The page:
Mike Dilworth, Technical Director, Capgemini, explains how to evangelise DevOps, as well as create and implement strategies to achieve DevOps at scale within the public sector
Dilworth has more than 25 years’ of experience in the IT field, holding roles onshore and offshore within software, systems and network engineering. In 2012, when he returned back to the UK, he began to head up infrastructure and operations for Thomas Cook’s E-commerce Centre of Excellence.
“Here, as part of data centre consolidation, rationalisation and cloud strategy, I began to implement key technologies and ways of working that today form the mainstream of DevOps,” Dilworth explains.
“Following this, I perfected my work within DevOps at Sainsbury’s where I had the opportunity to deliver DevOps at scale and implement an AWS cloud first strategy as part of a major digital transformation programme.”
Now working for Capgemini, he continues to evangelise DevOps within large-scale cloud migration and transformation programmes for the UK public sector. He has been engaged with the Home Office’s Immigration portfolio project and contributed to delivering a double award-winning large-scale AWS migration. Nevertheless, for him, DevOps is the catchall.
“DevOps is not a software development methodology. It is not a role or a job title, nor is it a team or a group name. Instead, DevOps is a culture which the whole organisation should be doing for it to succeed,” says Dilworth.
“Very often you see agile development working in isolation. Unfortunately, water – scrum – fall are very prevalent. Yet, with DevOps, it is all or nothing. However, you can implement aspects of DevOps to achieve pragmatic improvements in value streams and thereby demonstrate the worth of pursuing further improvements and rolling such initiatives out to the wider community.”
According to Dilworth, if an organisation is “really doing DevOps”, then all software testing is tightly integrated into the value stream.
Creating secure software
“We shift things left and we don’t wait until the product or service is ready for launch before starting security tests. From a delivery perspective, we build security testing into the continuous integration (CI) pipeline so that we can detect and fix issues early. It is much easier, faster and cheaper to fix problems at integration rather than in production,” he continues.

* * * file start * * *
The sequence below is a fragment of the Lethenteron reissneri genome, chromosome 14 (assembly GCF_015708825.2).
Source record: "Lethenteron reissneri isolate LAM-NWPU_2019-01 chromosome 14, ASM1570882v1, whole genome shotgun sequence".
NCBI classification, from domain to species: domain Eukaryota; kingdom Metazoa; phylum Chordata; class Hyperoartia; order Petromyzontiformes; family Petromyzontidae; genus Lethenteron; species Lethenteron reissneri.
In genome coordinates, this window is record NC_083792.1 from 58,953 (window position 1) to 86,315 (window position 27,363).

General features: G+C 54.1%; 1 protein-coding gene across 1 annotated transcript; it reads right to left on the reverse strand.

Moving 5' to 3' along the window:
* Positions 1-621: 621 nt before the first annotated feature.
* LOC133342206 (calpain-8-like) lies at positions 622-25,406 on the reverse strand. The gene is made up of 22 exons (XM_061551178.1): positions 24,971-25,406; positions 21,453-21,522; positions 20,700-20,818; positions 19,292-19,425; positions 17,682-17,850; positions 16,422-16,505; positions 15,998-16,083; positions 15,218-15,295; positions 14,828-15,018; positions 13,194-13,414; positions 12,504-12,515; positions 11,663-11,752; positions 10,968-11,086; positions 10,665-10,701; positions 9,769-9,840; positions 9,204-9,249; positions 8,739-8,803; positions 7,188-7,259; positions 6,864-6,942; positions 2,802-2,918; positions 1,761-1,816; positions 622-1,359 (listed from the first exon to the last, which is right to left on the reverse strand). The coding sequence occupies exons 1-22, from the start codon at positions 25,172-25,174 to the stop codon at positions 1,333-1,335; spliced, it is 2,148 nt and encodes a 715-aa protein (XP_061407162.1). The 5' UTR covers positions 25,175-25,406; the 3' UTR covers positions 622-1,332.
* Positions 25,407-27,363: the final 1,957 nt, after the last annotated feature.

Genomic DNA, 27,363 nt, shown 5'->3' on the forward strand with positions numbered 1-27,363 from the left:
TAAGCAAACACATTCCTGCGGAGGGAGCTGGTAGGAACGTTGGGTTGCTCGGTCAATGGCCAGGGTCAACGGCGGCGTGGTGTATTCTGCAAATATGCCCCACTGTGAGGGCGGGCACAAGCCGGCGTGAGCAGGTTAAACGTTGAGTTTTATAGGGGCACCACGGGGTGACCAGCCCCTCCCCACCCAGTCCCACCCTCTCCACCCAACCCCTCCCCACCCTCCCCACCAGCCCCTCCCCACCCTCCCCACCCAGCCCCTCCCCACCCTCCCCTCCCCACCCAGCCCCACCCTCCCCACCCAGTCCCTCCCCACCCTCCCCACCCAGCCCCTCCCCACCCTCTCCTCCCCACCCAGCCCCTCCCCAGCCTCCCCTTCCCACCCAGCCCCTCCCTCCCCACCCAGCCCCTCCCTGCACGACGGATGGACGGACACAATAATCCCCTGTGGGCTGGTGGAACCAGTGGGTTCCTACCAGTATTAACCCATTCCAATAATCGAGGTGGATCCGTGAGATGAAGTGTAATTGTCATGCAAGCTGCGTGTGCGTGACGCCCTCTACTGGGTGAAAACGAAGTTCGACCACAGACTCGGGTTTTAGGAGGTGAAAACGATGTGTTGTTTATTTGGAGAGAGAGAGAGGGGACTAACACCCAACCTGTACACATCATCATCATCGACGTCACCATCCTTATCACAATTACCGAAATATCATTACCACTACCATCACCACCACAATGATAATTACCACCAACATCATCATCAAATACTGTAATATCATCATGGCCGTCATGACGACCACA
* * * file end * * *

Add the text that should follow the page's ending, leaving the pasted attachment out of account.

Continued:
Furthermore, Dilworth advises to follow the following principles to create secure software:
- apply security measures per story
- encrypt at rest and in transit
- use SSO for offshore and onshore users’
- have a way of providing auditable information
- have authentication/authorisation between services
- enforce protected branches
- enforce reviews via pull requests
- require signed commits
- have a well defined, understood and enforced code review process
- ensure you have fast, repeatable deploys with automated testing
- monitor security advisories and patches.
To evangelise DevOps, as well as create and implement strategies to achieve DevOps at scale within the public sector, Dilworth believes it’s important to engage with leadership to describe and show, using key business metrics, for the art of the possible.
Dilworth adds: “Whole scale transformation to DevOps is not possible unless you can issue “Jeff Bezos style” mandates! Cultural change is very difficult, especially as many do not understand what DevOps or lean is.
“What we do in the public sector is to educate at the higher levels, and then attempt to scale by providing either shared services or centres of enablement which have been created by successful localised initiatives.
“In this way, you can make smaller incremental improvements in more manageable and controllable environments. These can then be rolled out to larger communities. We aim to create self-service, commodity services that are easily and cheaply consumed and thereby demonstrate that doing the “right thing” has wider benefits.”
Dilworth also adds that, when creating key advisory relationships with senior clients and internal stakeholders don’t tell them you dislike their product or service; look for and communicate the positives of what the client is doing; always have a constructive message, or offering, to partner any criticism; help the client succeed; accept that sometimes you are wrong and respect clients’ delivery pressures!
Written by Leah Alger